May 01, 2014
Changes for the Agricultural Land Reserve
Are recent Changes to the Agricultural Land Reserve significant? For more than 40 years, roughly 5% of the land within British Columbia has been classified within the Agricultural Land Reserve (ALR), limiting the use of both privately and publicly owned parcels of land to primarily agricultural-related purposes.And now, for the first time since its inception in the early 1970’s, the ALR is getting a bit of a makeover.
The new legislation will split existing ALR-designated land into two zones, one of which will be designated to allow for more flexible land uses beyond what was traditionally permitted within the ALR. Here’s what you should know about the new legislation.
What is the ALR?
Back in the 1970’s, land in British Columbia that was suited towards agricultural use was being developed into urban and other non-agricultural uses at a very rapid rate. With the goal of protecting agricultural land, the provincial government designated more than 11.5 million acres of land within the province into the Agricultural Land Reserve.
Parcels of land within the ALR are subject to the Agricultural Land Commission Act, which encourages farming uses and discourages non-agricultural uses. The building of a single-family residence is usually permitted within ALR land, but further development of the land beyond agricultural and ‘agritourism’, is severely restricted.
If Your Property is Designated ALR
If your property is in the ALR—and there are maps that illustrate which properties are affected by the ALR—then your use of the land is limited to what is permitted under the Act.
Generally speaking, properties within the ALR tend to have a lower market value than an identical property that is not in the ALR. That’s because the ALR designation limits a property’s use and development potential.
ALR land is frequently found in rural areas, but you might be surprised to find ALR designated parcels in the middle of developed urban spaces.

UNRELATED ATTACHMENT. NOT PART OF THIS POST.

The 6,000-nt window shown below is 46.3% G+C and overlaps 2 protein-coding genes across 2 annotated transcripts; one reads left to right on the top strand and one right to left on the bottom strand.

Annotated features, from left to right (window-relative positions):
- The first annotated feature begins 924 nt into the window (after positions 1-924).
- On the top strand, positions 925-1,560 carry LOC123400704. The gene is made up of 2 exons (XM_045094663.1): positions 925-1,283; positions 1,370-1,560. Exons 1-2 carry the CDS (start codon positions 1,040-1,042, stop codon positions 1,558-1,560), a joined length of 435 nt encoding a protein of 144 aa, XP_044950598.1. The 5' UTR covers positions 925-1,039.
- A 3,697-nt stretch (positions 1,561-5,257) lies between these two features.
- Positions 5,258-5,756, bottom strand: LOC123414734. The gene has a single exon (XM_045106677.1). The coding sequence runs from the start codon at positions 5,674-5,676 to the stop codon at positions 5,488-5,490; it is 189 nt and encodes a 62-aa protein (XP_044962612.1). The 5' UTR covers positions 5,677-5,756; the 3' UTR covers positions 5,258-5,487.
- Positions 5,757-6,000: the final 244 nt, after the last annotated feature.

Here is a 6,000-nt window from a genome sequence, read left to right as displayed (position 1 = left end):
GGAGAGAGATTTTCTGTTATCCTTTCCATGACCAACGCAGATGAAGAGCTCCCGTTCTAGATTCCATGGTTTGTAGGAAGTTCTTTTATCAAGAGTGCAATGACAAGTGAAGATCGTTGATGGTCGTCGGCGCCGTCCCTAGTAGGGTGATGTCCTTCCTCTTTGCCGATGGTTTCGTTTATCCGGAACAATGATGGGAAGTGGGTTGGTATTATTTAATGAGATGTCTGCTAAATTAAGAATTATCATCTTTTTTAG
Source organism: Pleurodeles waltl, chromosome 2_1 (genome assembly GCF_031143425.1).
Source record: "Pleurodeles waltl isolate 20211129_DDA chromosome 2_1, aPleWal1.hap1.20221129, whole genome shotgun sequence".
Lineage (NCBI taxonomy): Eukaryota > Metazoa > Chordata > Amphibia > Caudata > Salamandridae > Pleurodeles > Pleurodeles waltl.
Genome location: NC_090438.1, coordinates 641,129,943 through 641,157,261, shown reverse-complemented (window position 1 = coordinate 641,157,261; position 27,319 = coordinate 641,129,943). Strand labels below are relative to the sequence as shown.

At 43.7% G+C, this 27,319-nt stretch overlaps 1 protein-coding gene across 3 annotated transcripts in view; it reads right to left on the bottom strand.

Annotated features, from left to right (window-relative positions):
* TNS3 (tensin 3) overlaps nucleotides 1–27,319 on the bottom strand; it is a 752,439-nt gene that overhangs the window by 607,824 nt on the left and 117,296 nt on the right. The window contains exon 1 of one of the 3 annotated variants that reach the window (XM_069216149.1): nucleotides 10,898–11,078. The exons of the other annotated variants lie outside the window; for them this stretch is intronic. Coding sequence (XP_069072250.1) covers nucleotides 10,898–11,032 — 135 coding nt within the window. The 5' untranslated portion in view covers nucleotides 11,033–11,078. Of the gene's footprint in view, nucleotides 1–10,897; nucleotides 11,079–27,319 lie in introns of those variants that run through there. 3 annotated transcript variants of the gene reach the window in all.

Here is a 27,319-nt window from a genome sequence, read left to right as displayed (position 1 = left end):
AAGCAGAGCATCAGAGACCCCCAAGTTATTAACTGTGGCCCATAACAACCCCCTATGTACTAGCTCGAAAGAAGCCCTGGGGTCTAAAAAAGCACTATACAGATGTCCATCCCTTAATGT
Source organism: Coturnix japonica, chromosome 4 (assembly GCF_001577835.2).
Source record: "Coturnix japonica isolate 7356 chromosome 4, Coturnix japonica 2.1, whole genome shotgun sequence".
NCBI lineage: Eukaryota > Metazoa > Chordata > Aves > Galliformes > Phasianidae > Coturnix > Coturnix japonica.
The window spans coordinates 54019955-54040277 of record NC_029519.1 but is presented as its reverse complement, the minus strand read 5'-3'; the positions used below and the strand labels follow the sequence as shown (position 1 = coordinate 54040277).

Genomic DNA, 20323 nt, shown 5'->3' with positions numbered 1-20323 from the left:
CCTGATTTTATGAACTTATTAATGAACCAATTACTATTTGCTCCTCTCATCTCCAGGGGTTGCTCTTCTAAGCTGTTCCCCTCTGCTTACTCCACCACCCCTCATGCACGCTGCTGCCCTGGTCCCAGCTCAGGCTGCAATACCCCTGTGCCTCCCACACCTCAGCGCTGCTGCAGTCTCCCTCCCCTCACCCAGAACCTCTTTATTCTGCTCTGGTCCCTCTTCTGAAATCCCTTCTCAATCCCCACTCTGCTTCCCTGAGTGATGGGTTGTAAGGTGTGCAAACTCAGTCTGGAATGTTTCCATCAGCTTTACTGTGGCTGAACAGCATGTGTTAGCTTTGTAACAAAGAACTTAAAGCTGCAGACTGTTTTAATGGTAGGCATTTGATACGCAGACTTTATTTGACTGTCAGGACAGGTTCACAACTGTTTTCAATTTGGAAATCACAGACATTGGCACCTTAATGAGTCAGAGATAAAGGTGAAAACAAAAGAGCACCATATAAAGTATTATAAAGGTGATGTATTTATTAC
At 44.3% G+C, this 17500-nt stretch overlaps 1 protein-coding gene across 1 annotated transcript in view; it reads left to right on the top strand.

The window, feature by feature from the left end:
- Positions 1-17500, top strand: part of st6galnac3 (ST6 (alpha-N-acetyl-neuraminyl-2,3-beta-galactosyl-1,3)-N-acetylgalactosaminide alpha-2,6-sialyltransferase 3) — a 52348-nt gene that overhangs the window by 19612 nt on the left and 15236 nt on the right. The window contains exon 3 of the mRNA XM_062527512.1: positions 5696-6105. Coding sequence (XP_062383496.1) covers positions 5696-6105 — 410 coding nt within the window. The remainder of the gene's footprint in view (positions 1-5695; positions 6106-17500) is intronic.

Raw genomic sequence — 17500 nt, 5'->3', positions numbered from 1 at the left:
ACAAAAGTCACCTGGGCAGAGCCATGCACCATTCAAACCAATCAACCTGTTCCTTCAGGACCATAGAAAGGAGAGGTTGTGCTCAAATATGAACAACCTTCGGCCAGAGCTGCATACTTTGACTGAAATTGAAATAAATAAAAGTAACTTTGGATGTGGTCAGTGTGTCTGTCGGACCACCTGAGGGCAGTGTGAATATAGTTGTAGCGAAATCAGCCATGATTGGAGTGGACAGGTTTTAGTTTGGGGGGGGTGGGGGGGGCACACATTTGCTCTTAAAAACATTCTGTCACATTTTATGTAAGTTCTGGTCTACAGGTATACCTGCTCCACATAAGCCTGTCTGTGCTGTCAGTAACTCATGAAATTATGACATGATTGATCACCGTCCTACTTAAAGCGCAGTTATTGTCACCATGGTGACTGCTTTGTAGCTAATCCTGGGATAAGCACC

Can a Property Be Removed from the ALR?
Technically…yes. A property can be removed from the ALR if you submit an application to the Agricultural Land Commission (ALC), and if the ALC approves it. That second “if” is a rather significant one—each case is completely unique, the ALC is typically not eager to remove the ALR designation and very little agriculturally productive land within the province has been removed.
What Does the New Legislation Mean?
The biggest change introduced by the new legislation is the creation of two zones within the province, namely the changes in the restrictions within Zone 2.
Zone 1 includes some of the province’s most developed land including the South Coast, Vancouver Island, and the Okanagan. This zone, which encompasses the areas within the province with the highest quality soils, will continue to enforce the original ALR restrictions.
Zone 2 consists of land parcels within Northern BC, the Kootenays, the Cariboo, and other parts of BC’s interior. These areas typically have poorer soil quality for agricultural purposes. Some parcels designated within the ALR in Zone 2 will now be permitted additional uses, including food processing, potential oil and gas development, and other non-agricultural activities that make economical sense. The changes in legislation mean that ALR land in these areas can now be used to generate income in ways beyond traditional agriculture.
Another change introduced by the legislation is the restructuring of the Agricultural Land Commission, the group in charge of overseeing the ALR.
Of course, the new legislation doesn’t come without a little controversy. Opponents from the New Democratic Party argued that the Liberal provincial government has ulterior motives. Leaked (and rather unflattering) e-mails between Bill Bennett and Pat Pimm, the ministers behind the ALR bill, hinted that the pair had plans to weaken the ALC. There was some turbulence surrounding Bill 24 when it was first introduced, but ultimately, the bill passed.
Some people are concerned that the changes will impact the province’s food security and affect farmland preservation. The reality is that much of the land designated within the ALR, particularly in Zone 2, is simply not suited towards food production. In theory, these parcels of land can now be used more productively.
What Does This Mean For Me?
If you have property within the ALR in Zone 2, the utility, or Highest and Best Use of your property might change. On a broad brush basis however, given our knowledge of property values and liquidity within Zone 2, this change to the ALR will likely not affect property values significantly on a gross basis. There will likely be some smaller properties that benefit, but overall the changes will be minimal. If you are curious to know whether your property has changed in value, please contact us.
Researched and authored by: Alan L. Johnson